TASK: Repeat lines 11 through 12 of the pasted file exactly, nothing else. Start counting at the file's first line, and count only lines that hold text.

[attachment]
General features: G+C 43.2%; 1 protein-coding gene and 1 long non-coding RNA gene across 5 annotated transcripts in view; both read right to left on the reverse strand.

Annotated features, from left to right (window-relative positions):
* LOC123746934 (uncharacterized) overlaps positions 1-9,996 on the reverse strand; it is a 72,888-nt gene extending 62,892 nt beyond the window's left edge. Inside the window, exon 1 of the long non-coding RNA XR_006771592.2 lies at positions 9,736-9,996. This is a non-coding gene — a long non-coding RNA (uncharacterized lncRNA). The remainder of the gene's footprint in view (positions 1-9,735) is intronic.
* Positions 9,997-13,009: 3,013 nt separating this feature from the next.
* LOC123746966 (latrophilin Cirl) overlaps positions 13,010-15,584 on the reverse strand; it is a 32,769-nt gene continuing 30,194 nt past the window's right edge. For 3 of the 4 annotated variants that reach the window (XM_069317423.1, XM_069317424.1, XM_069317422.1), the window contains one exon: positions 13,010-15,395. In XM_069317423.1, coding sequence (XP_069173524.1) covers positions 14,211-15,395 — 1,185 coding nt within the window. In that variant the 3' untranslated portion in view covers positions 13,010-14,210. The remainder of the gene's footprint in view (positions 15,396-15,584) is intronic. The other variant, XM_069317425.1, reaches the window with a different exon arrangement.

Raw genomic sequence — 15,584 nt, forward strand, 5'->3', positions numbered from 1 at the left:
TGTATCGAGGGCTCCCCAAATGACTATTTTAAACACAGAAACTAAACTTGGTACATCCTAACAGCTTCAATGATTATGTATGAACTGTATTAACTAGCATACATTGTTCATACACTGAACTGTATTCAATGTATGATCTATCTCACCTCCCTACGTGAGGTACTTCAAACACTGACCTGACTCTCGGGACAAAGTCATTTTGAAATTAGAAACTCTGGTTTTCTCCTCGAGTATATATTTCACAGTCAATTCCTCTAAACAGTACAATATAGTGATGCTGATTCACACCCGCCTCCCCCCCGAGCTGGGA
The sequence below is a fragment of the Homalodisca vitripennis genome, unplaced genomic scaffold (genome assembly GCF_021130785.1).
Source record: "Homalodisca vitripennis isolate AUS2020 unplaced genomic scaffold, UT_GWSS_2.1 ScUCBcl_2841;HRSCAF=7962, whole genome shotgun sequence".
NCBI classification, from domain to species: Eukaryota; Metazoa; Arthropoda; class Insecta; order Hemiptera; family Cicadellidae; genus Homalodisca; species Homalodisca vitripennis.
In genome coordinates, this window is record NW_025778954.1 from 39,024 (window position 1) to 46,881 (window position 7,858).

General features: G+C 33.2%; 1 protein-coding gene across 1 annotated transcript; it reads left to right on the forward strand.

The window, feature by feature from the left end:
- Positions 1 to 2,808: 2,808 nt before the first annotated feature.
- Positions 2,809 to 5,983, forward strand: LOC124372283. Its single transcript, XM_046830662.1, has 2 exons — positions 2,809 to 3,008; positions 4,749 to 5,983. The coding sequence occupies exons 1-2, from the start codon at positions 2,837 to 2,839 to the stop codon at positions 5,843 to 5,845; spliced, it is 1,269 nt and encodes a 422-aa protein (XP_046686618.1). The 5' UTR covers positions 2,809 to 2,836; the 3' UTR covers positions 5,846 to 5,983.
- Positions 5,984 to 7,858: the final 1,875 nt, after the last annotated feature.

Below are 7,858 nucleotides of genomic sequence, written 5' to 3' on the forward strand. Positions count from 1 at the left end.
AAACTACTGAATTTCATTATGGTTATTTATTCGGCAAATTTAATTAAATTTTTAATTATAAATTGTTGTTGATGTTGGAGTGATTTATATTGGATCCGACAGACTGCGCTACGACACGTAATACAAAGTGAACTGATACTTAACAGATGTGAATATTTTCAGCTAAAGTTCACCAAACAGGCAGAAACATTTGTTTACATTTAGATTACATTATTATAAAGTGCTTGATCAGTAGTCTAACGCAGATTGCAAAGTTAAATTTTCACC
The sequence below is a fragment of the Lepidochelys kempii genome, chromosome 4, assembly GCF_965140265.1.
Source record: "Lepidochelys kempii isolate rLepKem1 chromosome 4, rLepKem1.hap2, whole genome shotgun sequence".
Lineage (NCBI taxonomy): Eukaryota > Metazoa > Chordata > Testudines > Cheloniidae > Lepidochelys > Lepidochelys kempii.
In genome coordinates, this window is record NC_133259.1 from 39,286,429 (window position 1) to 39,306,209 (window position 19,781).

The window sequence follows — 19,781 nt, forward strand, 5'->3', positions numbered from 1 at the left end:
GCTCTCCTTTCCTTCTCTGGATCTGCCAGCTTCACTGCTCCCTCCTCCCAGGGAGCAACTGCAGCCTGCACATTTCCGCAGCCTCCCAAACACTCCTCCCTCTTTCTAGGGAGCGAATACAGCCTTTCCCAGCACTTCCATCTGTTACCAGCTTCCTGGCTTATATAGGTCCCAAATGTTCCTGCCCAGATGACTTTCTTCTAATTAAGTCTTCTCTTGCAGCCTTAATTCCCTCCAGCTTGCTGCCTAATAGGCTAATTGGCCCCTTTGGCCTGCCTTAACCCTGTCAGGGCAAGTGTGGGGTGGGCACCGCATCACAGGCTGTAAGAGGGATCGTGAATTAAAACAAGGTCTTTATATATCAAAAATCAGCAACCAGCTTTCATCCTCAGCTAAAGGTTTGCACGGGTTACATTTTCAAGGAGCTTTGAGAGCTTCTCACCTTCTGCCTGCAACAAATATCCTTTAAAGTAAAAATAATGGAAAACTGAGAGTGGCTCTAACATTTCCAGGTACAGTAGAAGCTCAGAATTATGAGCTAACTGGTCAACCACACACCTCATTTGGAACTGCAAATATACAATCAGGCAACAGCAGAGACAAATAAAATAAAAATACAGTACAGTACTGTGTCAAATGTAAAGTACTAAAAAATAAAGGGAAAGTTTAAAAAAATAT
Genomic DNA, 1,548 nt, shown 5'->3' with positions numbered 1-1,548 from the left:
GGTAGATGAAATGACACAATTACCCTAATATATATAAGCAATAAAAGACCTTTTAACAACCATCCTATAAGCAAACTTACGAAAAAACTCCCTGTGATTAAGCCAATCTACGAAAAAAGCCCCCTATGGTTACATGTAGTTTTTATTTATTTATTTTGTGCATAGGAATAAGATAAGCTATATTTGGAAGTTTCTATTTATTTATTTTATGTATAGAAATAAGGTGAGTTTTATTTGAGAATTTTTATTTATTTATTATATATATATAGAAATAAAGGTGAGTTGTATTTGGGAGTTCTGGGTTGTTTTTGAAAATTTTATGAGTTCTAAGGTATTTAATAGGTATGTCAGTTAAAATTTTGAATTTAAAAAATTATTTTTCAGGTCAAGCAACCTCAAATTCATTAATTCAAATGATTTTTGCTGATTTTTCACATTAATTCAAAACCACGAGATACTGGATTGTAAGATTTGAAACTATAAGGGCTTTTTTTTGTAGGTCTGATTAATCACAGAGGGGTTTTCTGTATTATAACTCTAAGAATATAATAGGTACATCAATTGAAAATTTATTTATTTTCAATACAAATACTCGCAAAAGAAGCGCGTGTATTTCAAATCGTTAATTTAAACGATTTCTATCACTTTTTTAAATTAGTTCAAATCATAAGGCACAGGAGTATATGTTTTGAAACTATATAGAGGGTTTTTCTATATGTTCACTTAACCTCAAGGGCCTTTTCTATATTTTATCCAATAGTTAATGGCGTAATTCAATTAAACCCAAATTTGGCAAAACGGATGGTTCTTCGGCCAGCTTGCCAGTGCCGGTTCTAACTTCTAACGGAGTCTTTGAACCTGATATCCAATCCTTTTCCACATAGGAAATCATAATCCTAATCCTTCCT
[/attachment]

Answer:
In genome coordinates, this window is record NW_025778954.1 from 39,024 (window position 1) to 46,881 (window position 7,858).

General features: G+C 33.2%; 1 protein-coding gene across 1 annotated transcript; it reads left to right on the forward strand.